I’ve been wanting to share this story for a while, so when MyCMGR posted that they were looking for people to tell their stories of how they became community managers, I jumped at the opportunity.
One of the things that I truly believe is that everything happens for a reason. And while you don’t always see it when you are in the midst of things, when you look back on your life, it all becomes very clear. Things just fit together so perfectly.
So let me tell you my story on how I came to be a community manager.
It was January 24th 2011 and I came across a post by Lisa Barone titled 8 Ingredients That Make a Community Manager. As I read this post I started crying. This was who I was. I was a brand ambassador, a brand monitor and brand communicator. I had the 8 traits she said you needed.
I had been doing many of these things for years without always understanding what I was doing or realizing their value. Her article hit me hard and I knew that this is who I was. I was a community manager.
(Side Note: I have shared and referenced this article many times, and just today as I was grabbing the link, I notice that Lisa wrote this for Community Managers Appreciation Day 2011. Now I am writing a post for Community Manager Appreciation Day 2014 #crazy)
I had recently quit my day job to run my company MKELive full time, but I was realizing that I really didn’t want to build another company from scratch. I wanted to be part of a team. I had even created a list of twenty things I loved doing and was looking for opportunities that would allow me to do as many of these things as possible in a new role. This list, paired with my newfound identity, armed me with the confidence that I needed to make bold moves.
Several days after I read the article, I was contacted by my friend David Adler whom I had met in Chicago at one of his BizBash events. He remembered me from the project I was working on when I met him. I had been the host for the Inspire me project: A project to find inspiration through others which I worked on with the crew at Flipeleven.
He wanted to know if I would come to New York City in a week to moderate the online portion of an event he was doing. He couldn’t pay me, but travel expenses would be covered. I had never been to New York City, so I said yes. Also, I had thought this would be a good time to connect with the team at Hashable.
Hashable was a tool that I had been using for several months that allowed me, the master connector, to save and remember everyone I met.
Hashable was an online tool to easily save and remember everyone you meet, send biz cards, keep track of meetings and interactions, anchor connections with reminders and notes
I had already been selected as one of 18 to go to South by Southwest (SXSW)—which had been a dream of mine for several years-as a Hashable evangelist.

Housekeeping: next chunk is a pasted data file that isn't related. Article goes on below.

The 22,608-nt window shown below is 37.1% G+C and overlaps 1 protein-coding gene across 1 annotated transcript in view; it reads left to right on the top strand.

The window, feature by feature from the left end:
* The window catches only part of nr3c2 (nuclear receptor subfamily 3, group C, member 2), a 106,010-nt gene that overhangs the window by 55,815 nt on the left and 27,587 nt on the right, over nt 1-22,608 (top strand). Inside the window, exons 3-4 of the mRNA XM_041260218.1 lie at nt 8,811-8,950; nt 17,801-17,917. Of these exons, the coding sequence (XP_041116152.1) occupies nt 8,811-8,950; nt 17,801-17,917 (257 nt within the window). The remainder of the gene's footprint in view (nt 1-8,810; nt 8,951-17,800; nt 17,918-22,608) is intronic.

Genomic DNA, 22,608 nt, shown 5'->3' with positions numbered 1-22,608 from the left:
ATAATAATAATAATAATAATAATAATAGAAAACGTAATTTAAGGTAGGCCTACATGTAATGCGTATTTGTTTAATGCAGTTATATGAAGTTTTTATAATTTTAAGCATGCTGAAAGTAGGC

So I thought, “If the Hashable office isn’t too far from this other conference, I will visit while in NYC.” It turned out that it was a only a few blocks away. Again, #crazy. How does this happen in a city the size of New York?
I quickly got a meeting scheduled to meet Mike Yavonditte and team. We had a great meeting. I shared what I loved about the tool, what I thought was working and what I thought could be improved upon. And then Emily Hickey mentioned that they were going to be looking for a community manager soon. WHAT?!! I didn’t say anything at the time, but the gears of my mind were turning.
I ended up staying another day with the Hashable team to talk about ways to build a better product, and shared many ideas I had for growing their community around their product.
One thing they were doing prior to SXSW was hosting #Hashups in different cities around the country. I asked if they were doing any in Milwaukee or Chicago and they said no, and that they didn’t have the capacity to do that. I offered to host them, and they agreed. I knew this would be a key event and as soon as I got back to Milwaukee I started planning, calling people and putting the event together. I got 125 people signed up in just a few days. Mike, the CEO, was so impressed he decided to fly to Milwaukee for the event. It was a success. I also hosted two smaller events in Chicago and Columbus before meeting the team in Austin for SXSW.
By this time, I knew that I was the perfect person to be their community manager, and I was out to prove it.
I was the best Hashable Evangelist that I could be for them at SXSW. I also told everyone I met there that I was going to be their new community manager, and that if they thought I should be, to let the Hashable team know.
I had an amazing time. When I got back to Milwaukee, I emailed Mike and told him I was serious about being their Community Manager, and that I had already outlined what my key tasks would be, along with my 90-day plan. He said that they were serious, too, and that they would fly me to New York to work out the details. I started on April 28th in 2011, just three months after discovering that I was a community manager.
And that, my friends, is how a gal from Milwaukee became the Community Manager for a venture-backed tech company, called Hashable in New York City.
While I am no longer with Hashable, the experience and the time I spent there was invaluable and also led me to my new position as Community Manager for Milkster out of London. This is another amazing story of pieces falling into place, but it’s a story for another day.
In honor of Community Manager Appreciation Day, let me just say: If you think community management is your calling, find a community you are passionate about and show them that you are their community manager. #makenosmallplans
Follow Katie on twitter @KatieFelten or on her “If life is worth Living, its worth recording blog.” http://katiefelten.me/
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